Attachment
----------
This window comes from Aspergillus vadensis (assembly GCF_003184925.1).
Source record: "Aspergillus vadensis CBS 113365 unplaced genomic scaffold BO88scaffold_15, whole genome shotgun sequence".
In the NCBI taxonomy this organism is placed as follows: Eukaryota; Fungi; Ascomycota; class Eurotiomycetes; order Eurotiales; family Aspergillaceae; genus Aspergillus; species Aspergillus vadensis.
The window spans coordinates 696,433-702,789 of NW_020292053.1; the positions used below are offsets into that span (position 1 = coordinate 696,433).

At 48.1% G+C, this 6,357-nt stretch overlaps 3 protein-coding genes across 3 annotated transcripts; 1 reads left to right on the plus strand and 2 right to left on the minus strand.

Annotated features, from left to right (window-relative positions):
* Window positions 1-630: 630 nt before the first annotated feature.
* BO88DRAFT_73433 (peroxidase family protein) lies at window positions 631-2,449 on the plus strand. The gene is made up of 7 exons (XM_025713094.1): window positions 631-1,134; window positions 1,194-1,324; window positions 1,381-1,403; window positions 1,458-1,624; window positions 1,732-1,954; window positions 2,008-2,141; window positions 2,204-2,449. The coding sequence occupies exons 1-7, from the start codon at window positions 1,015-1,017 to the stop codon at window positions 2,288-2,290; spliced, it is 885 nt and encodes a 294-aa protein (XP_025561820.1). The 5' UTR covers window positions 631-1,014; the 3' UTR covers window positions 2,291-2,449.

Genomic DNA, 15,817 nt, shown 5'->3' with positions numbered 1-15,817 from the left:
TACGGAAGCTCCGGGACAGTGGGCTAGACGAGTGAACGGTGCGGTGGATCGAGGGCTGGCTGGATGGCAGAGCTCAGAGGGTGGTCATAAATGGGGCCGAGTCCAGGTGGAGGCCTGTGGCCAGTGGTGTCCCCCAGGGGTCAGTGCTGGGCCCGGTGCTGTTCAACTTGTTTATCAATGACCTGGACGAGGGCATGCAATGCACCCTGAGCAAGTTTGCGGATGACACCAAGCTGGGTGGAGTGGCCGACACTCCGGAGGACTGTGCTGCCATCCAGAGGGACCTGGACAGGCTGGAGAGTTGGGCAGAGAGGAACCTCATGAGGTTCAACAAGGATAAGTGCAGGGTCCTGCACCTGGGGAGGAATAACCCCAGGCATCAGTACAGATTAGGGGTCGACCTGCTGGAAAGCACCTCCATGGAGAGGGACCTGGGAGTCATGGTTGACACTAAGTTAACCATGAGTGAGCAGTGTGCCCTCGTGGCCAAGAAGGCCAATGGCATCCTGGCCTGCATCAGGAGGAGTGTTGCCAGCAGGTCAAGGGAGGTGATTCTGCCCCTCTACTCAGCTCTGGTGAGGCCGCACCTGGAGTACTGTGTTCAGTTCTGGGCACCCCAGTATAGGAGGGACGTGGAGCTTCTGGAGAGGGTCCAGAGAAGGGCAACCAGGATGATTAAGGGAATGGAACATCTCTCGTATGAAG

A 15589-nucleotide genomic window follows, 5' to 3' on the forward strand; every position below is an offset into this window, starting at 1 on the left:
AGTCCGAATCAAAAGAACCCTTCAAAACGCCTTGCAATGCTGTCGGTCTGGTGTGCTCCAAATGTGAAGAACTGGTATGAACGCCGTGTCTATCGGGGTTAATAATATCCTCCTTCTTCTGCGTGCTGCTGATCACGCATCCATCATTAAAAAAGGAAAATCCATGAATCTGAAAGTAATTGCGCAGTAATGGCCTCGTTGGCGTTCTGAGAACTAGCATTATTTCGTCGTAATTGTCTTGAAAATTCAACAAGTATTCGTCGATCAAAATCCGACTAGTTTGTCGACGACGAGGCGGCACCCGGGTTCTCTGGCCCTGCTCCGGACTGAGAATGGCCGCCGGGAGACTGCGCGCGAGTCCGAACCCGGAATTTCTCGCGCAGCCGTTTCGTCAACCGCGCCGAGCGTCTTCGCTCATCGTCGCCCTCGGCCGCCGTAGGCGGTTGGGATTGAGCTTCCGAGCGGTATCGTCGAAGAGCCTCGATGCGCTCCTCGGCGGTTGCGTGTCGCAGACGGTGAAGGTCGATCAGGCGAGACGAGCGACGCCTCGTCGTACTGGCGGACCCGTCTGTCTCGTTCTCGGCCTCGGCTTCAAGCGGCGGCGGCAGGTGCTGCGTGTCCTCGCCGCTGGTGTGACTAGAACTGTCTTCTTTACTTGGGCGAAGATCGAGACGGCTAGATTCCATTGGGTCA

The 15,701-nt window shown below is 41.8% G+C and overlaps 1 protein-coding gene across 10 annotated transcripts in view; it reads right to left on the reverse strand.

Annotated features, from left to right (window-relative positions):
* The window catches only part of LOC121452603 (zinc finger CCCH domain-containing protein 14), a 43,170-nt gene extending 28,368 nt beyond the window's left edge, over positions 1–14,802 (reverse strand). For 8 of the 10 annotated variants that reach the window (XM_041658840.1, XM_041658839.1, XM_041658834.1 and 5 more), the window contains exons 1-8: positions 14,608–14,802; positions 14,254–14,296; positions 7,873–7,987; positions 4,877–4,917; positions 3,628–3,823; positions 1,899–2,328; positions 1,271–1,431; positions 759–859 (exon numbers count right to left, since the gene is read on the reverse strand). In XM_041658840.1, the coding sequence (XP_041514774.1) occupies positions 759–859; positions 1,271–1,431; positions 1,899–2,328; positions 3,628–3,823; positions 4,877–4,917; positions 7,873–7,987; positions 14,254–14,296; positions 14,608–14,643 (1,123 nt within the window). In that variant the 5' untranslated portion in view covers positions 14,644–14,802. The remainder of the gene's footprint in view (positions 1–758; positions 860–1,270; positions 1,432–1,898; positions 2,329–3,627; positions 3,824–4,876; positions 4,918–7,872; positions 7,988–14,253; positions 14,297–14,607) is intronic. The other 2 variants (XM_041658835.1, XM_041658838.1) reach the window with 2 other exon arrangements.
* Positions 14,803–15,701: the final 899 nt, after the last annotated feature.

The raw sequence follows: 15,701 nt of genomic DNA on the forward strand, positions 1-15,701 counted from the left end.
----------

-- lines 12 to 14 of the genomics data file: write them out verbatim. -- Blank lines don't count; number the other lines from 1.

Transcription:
AGTCCGAATCAAAAGAACCCTTCAAAACGCCTTGCAATGCTGTCGGTCTGGTGTGCTCCAAATGTGAAGAACTGGTATGAACGCCGTGTCTATCGGGGTTAATAATATCCTCCTTCTTCTGCGTGCTGCTGATCACGCATCCATCATTAAAAAAGGAAAATCCATGAATCTGAAAGTAATTGCGCAGTAATGGCCTCGTTGGCGTTCTGAGAACTAGCATTATTTCGTCGTAATTGTCTTGAAAATTCAACAAGTATTCGTCGATCAAAATCCGACTAGTTTGTCGACGACGAGGCGGCACCCGGGTTCTCTGGCCCTGCTCCGGACTGAGAATGGCCGCCGGGAGACTGCGCGCGAGTCCGAACCCGGAATTTCTCGCGCAGCCGTTTCGTCAACCGCGCCGAGCGTCTTCGCTCATCGTCGCCCTCGGCCGCCGTAGGCGGTTGGGATTGAGCTTCCGAGCGGTATCGTCGAAGAGCCTCGATGCGCTCCTCGGCGGTTGCGTGTCGCAGACGGTGAAGGTCGATCAGGCGAGACGAGCGACGCCTCGTCGTACTGGCGGACCCGTCTGTCTCGTTCTCGGCCTCGGCTTCAAGCGGCGGCGGCAGGTGCTGCGTGTCCTCGCCGCTGGTGTGACTAGAACTGTCTTCTTTACTTGGGCGAAGATCGAGACGGCTAGATTCCATTGGGTCA

The 15,701-nt window shown below is 41.8% G+C and overlaps 1 protein-coding gene across 10 annotated transcripts in view; it reads right to left on the reverse strand.

Annotated features, from left to right (window-relative positions):